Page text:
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CNN Radio News Day:  November 23, 2012
Thousands of Egyptian demonstrators march through the streets of Cairo to protest against Egypt's Islamist President Mohamed Morsy's power grab, on November 23, 2012.
November 23rd, 2012
03:30 PM ET

CNN Radio News Day: November 23, 2012

CNN Radio News Day is an evening news program providing an informative, thoughtful and creative look at the day's events. It's posted Monday through Friday at 4:30 pm ET.

You don’t have to be at this blog to listen, we want you to take us with you! Click the download button in the SoundCloud player and put us on your smart phone or tablet and bring us with you in the car, on the train or while you’re working out.

(CNN) – Welcome to CNN Radio News Day.

  • Protests erupted again in Egypt after a controversial set of decrees from President Mohammed Morsy.  Demonstrators are furious about what they say is an undemocratic power grab.  Last night Morsy essentially ordered his power to go unchallenged until a new constitution is drafted.  Scott Macleod,  a former TIME  Middle East correspondent and a professor at American University in Cairo says:

"Morsy has to be careful. He doesn't have a sweeping mandate to issue these decrees and rule by decree."

  • Our lives are becoming more connected to the internet.  With that we are very careful with the personal information we share on line. But the internet is also keeping track of us and may be holding on to our dark secrets.  It's our browsing history that's kept by search engines like Yahoo, Bing and Google. And, if the government wants to see it chances are it can,  says CNN Tech writer Heather Kelly.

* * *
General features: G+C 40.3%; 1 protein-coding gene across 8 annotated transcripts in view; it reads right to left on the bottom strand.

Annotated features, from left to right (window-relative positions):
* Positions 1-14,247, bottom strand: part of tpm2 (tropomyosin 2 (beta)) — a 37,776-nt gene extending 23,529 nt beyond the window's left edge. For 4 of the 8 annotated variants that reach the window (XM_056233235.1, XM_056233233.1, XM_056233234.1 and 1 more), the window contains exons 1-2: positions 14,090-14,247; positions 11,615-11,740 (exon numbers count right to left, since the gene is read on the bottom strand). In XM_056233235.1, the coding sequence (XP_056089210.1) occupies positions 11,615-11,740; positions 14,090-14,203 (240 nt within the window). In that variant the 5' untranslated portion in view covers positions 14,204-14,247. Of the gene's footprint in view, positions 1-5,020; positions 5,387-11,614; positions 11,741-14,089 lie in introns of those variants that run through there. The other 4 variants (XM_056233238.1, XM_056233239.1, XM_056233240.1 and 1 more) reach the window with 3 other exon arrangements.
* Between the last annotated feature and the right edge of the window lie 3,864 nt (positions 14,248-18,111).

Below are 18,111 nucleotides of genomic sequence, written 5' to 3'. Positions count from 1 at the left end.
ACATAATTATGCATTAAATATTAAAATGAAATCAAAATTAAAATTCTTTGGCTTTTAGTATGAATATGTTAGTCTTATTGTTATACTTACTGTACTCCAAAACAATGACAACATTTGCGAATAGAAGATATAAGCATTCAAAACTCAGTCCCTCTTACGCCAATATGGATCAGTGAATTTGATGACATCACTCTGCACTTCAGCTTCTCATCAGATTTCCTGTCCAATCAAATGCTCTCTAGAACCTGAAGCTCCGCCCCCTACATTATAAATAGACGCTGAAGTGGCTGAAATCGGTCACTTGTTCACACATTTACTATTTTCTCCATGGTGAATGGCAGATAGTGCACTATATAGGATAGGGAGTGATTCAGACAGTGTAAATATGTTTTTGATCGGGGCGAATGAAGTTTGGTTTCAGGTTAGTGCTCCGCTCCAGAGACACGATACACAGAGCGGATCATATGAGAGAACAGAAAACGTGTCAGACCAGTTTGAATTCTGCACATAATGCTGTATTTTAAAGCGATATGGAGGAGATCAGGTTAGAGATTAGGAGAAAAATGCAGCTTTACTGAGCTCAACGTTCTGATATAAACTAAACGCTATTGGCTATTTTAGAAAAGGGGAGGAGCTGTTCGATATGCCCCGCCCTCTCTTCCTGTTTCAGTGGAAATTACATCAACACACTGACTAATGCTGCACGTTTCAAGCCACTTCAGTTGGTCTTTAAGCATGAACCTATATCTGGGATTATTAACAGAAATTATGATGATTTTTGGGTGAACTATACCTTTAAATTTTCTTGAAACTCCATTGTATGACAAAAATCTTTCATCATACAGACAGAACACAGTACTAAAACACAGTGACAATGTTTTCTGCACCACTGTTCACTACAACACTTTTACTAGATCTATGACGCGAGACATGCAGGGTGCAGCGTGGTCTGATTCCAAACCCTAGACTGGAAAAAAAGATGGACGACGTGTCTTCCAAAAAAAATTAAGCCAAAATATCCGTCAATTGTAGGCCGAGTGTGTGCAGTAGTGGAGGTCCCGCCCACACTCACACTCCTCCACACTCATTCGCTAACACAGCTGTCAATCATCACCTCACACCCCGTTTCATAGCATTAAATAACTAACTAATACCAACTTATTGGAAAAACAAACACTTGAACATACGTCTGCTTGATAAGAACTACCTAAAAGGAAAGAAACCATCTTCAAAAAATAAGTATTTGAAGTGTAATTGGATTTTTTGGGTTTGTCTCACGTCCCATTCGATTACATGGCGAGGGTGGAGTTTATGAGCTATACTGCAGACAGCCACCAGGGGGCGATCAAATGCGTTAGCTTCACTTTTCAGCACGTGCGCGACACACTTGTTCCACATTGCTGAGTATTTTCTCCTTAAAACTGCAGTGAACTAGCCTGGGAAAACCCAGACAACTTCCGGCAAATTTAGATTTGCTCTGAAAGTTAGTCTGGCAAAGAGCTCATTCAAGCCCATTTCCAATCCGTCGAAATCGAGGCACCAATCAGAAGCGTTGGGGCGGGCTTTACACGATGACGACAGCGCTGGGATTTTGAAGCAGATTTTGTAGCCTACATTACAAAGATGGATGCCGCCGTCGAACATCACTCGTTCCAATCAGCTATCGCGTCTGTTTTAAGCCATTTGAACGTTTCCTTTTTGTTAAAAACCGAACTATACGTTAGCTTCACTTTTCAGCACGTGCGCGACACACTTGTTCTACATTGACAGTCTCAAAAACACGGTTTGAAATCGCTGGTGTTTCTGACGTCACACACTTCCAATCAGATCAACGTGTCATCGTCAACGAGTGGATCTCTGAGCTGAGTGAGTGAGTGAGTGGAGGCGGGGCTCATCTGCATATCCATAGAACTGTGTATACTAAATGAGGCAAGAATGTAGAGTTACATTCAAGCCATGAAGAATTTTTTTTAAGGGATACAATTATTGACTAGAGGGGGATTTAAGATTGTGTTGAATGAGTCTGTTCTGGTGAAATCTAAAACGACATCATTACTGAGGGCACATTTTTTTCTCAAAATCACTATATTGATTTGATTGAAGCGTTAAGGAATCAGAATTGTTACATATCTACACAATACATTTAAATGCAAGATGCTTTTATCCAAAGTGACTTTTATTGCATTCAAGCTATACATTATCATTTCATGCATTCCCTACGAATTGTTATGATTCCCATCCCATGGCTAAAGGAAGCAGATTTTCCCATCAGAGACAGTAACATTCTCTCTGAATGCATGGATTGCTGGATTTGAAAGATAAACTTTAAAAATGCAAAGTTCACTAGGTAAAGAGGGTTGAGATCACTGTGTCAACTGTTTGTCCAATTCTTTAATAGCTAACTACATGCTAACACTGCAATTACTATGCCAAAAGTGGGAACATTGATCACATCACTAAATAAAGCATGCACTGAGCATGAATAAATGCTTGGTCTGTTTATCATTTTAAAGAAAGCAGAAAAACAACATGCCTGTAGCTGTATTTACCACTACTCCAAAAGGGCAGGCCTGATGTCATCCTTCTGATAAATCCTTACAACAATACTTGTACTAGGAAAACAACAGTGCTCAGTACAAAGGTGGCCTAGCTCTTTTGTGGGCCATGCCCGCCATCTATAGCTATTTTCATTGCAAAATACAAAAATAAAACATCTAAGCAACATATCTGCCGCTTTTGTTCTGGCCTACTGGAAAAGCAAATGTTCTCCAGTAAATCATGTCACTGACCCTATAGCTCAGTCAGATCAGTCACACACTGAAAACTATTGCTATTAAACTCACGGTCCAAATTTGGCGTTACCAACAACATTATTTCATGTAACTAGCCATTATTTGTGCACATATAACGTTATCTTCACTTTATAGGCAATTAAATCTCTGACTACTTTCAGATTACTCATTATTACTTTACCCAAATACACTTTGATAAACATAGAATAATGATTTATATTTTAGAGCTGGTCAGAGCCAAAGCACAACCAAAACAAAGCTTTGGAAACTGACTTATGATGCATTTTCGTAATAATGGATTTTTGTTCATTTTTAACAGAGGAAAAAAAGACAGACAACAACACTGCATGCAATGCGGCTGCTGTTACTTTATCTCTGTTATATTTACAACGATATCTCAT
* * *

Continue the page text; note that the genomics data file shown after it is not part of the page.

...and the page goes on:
"The U.S. government's request [to Google] have gone up significantly over the past year and a half."

  • There are some people who don't mind paying taxes.  Back in 1961, an anonymous estate left $20 million to the federal government .  It was to be used expressly for paying down the national debt.  Since then, a little-known program has been in place to collect money for that purpose.   And in the 51 years since, it's taken in $85 million.   Most years it's collected about $2 million.  But this year the program collected nearly $8 million in voluntary contributions. This uptick in donations from average Americans  may represent something bigger at play.

"The fact that people are making donations out of the their own wallet suggests that at least some Americans are willing to pay higher taxes",  says Dianne Lim,  an economist with the Concord Coalition.

Subscribe to this podcast on iTunes or Stitcher. And listen to CNN Profiles on our SoundCloud page.

Editors note: Today's edition of CNN Radio News Day was posted at 3:30 pm ET

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